Rebecca Broach handed Anna Arcamone a small cup of soda and ice Friday and said, "Here, give this to Lucille."
Arcamone took the cup from Broach, the activities coordinator at Bloom at Belfair -- an independent-living facility in Bluffton -- and paused.
She looked at the residents gathered in the activity room and reached for her walker with the cup-free hand.
"Lucille ..." Arcamone repeated in a booming Brooklyn accent. "Which one?!?"
Yes, statistically there was bound to be more than one Lucille in this crowd, all of whom were born in the early part of last century when the name was at the height of its popularity. There were Lucilles, a Dolores, an Edith, a Mel, a Frank and a Jean, among others.
They sat together at tables, among parked walkers, and snacked on Pop-Tarts and Popsicles in honor of Andy Warhol's birthday.
"Where's the POPcorn?" someone joked.
They were waiting for a slideshow to begin, but not of Warhol's art. No, this was of something even more off-beat.
Days earlier this group of octo- and nonagenarians had been riding on Harley-Davidsons, and now they wanted to see the photos that proved it.
When Arcamone first heard that life enrichment coordinator Erika Pyle had arranged for the Praetorian Guard Riding Club to visit the residents and let them ride on the backs of their bikes, she was hesitant.
"I thought 'She's crazy. Who's going to go on a motorcycle?' And we were the first ones on," she said, looking at her friend, Lucille Lipsitz. "I'm 93. I was on a motorcycle. And we were sober!"
Lucille Pastore, who was standing nearby, gave me a serious nod.
"They were. I saw them."
(I swear, I never doubted it.)
Riding a motorcycle was one of the items on what 85-year-old Lipsitz calls her "bucket list," but what I'm sure her kids call their "oh no, please, please don't list."
Last year, Lipsitz went sky-diving. Next year, she's hoping to fly with the Blue Angels.
This year's stunt, she said, was no big deal.
"I didn't tell Barry, though," she said of her sons. "But Neil saw the pictures and said, 'I saw you on the Internet!'"
Among the photos, which were posted Thursday on the riding club's Facebook page, is Lipsitz in a big black helmet, grinning on the back of Allen Dick's bike.
"He was my postman," she told me. "My grandson used to call him Papa Smurf."
While the Praetorian Guard Riding Club might cut a rough figure in their bandanas and leather riding vests -- and indeed some of the Bloom residents referred to them as a motorcycle gang -- the group is anything but, said David "Skids" Rawls, who took photos for the event.
"People say, 'Are you "Sons of Anarchy"?' No, I tell them, I'm more like a Grandpa of Anarchy," he laughed.
The club was formed for men and women who simply enjoy riding together and improving the community. They raise money when neighbors are ill. They help other members in times of need. They volunteer. And they work on charitable projects, such as creating gift boxes of toys for kids at Beaufort Memorial Hospital.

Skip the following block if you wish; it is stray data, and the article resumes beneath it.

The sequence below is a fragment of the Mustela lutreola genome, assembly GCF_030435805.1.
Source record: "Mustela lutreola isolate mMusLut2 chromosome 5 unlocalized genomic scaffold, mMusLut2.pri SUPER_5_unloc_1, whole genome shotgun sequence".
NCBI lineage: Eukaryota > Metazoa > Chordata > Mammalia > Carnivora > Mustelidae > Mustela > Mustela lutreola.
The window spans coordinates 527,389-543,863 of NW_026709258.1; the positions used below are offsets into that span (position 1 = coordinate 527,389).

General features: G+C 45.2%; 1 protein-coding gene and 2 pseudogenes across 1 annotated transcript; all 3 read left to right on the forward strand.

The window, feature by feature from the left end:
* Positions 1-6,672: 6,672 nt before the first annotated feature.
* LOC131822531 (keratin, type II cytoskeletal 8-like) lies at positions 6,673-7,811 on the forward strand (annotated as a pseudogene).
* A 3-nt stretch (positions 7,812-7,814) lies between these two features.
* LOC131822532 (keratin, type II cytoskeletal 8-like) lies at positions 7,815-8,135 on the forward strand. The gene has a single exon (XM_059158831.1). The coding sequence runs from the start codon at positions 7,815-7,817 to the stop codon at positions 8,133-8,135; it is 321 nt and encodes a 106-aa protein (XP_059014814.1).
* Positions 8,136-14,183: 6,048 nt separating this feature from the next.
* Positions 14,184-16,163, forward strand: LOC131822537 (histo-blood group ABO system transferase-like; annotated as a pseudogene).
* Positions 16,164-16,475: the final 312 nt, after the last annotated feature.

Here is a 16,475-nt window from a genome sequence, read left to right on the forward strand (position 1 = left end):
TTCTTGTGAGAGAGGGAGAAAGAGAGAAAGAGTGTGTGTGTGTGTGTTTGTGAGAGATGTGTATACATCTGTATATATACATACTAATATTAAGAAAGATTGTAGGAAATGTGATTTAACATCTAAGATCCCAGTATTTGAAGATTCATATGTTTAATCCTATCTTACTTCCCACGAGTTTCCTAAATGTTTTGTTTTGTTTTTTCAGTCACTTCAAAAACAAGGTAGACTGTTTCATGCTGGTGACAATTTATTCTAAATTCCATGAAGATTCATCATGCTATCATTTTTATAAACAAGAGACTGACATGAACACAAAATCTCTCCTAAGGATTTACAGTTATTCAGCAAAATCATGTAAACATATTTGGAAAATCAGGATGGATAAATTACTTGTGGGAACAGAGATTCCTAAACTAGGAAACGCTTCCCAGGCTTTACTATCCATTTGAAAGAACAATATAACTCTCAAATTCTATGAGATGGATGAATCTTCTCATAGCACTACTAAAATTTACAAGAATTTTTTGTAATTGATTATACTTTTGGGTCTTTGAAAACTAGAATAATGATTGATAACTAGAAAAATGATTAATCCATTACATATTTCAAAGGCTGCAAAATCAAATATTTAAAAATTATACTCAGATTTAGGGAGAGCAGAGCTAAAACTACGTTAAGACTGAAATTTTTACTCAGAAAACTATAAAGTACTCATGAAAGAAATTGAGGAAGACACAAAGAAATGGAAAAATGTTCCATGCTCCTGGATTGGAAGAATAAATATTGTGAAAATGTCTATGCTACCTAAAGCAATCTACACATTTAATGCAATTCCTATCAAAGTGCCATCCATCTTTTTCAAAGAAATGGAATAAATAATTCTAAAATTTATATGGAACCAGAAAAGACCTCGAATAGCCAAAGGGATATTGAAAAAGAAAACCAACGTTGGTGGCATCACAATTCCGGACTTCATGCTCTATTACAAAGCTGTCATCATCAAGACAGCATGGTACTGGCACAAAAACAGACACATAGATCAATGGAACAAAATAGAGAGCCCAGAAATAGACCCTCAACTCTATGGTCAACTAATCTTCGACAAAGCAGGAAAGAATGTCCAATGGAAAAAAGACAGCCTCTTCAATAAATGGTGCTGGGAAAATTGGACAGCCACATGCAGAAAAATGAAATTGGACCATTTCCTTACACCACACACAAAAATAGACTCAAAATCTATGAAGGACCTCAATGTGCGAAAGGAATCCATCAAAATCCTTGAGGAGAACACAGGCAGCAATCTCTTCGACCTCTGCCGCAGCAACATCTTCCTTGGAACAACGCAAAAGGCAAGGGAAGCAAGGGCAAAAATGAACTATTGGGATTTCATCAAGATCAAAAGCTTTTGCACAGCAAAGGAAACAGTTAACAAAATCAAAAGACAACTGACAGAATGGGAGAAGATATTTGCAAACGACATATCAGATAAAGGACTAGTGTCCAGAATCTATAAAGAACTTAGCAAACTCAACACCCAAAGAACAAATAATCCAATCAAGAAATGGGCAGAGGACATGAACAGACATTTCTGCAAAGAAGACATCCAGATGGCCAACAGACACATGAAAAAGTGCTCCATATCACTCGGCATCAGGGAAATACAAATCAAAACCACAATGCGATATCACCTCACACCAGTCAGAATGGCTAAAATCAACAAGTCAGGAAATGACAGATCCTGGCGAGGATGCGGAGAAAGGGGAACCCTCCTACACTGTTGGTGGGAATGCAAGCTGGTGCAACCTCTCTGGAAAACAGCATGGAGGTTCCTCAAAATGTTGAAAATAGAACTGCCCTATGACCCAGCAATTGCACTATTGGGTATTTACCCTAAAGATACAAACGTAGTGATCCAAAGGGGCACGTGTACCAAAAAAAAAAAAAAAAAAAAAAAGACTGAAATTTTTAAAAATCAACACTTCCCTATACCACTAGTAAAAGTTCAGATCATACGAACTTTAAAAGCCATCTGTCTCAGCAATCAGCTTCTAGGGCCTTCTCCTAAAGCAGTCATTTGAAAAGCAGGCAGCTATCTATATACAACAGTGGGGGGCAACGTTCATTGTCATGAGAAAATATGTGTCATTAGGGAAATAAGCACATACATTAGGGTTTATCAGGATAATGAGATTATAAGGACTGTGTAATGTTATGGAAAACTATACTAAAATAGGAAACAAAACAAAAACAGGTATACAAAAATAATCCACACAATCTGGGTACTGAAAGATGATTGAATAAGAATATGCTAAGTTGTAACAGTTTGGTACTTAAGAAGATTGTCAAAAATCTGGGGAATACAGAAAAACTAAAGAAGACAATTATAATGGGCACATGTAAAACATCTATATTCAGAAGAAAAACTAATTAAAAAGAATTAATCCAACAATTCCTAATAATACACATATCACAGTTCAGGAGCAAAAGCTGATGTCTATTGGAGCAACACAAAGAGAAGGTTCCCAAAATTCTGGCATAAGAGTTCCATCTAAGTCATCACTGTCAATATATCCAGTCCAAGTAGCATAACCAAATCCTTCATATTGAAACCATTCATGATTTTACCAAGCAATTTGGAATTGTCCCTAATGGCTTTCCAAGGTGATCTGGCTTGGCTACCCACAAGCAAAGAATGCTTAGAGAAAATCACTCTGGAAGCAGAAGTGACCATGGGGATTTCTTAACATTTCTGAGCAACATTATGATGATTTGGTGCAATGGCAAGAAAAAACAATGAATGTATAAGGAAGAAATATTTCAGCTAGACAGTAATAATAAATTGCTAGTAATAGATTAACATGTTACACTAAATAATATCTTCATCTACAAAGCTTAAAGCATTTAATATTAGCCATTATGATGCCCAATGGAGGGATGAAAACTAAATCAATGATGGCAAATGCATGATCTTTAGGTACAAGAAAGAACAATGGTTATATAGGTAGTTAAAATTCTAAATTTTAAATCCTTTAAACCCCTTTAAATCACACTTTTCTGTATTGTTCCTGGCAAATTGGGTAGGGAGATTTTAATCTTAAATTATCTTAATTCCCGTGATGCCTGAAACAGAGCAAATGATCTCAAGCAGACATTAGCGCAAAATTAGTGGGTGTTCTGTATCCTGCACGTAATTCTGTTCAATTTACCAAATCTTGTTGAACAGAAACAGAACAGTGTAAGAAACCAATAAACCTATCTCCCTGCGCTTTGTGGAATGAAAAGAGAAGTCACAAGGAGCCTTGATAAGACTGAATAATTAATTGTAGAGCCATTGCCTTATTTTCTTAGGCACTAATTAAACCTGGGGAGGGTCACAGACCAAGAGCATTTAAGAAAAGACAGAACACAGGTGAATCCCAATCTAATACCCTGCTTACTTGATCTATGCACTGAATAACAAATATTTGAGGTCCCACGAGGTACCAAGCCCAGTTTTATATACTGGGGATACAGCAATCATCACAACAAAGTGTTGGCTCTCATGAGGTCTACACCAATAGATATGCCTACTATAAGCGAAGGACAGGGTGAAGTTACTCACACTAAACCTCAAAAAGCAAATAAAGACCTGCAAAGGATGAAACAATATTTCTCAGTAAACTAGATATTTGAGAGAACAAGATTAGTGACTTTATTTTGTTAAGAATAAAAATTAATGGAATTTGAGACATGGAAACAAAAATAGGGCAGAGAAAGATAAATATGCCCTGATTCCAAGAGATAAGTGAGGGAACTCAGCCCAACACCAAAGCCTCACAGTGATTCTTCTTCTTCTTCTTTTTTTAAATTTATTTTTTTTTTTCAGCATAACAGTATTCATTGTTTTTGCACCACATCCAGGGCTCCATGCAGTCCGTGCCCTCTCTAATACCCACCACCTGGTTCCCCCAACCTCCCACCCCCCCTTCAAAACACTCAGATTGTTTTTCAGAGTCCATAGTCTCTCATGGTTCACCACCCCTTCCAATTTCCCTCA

"We had no idea what to expect," Rawls said of their visit to Bloom, a first for the group. "But they had a blast. We had a blast. I think we had even more fun than the residents."
The residents who participated seemed thrilled by their exploits. Some told me about how they couldn't believe they had done it -- especially considering how often they had told their kids they couldn't ride on a motorcycle. And speaking of their kids, many had no plans to tell them what they had done at all.
Frank Hess, who is 90, said he had been on a motorcycle before, like 80 years before.
In one photo from Wednesday, he's seen with his oxygen tank strapped to the back of the bike and his right fist raised in the air.
"Go Navy!" he told me the gesture said.
"What's on your waist?" I asked him, referring to a black rectangle strapped to his belt, thinking it was another piece of medical equipment.
He pulled out his iPhone 6 Plus.
"Oh," he said to me with a small pause for drama, "I'm cool."
Hess' girlfriend, Marie, wasn't there to watch the slideshow but she was among those who went for a ride.
"She didn't wear a helmet," Hess told me. "She didn't want to mess up her hair."
Jean MacBain, 92, told me she got on a motorcycle for a very different reason.
For her, this wasn't a lark.
In fact, it was heartbreaking.
MacBain's youngest son, Fred, was killed in a motorcycle crash when he was 21.
"He was on the bike and stopped at a stop sign, but the car behind him kept going," she told me. "I've had bad dreams ever since thinking about it."
When she heard about the riding club's visit, she knew what she had to do.
"I got on the bike to stop the dreams," she said quietly. "And you know what? I think it's helped."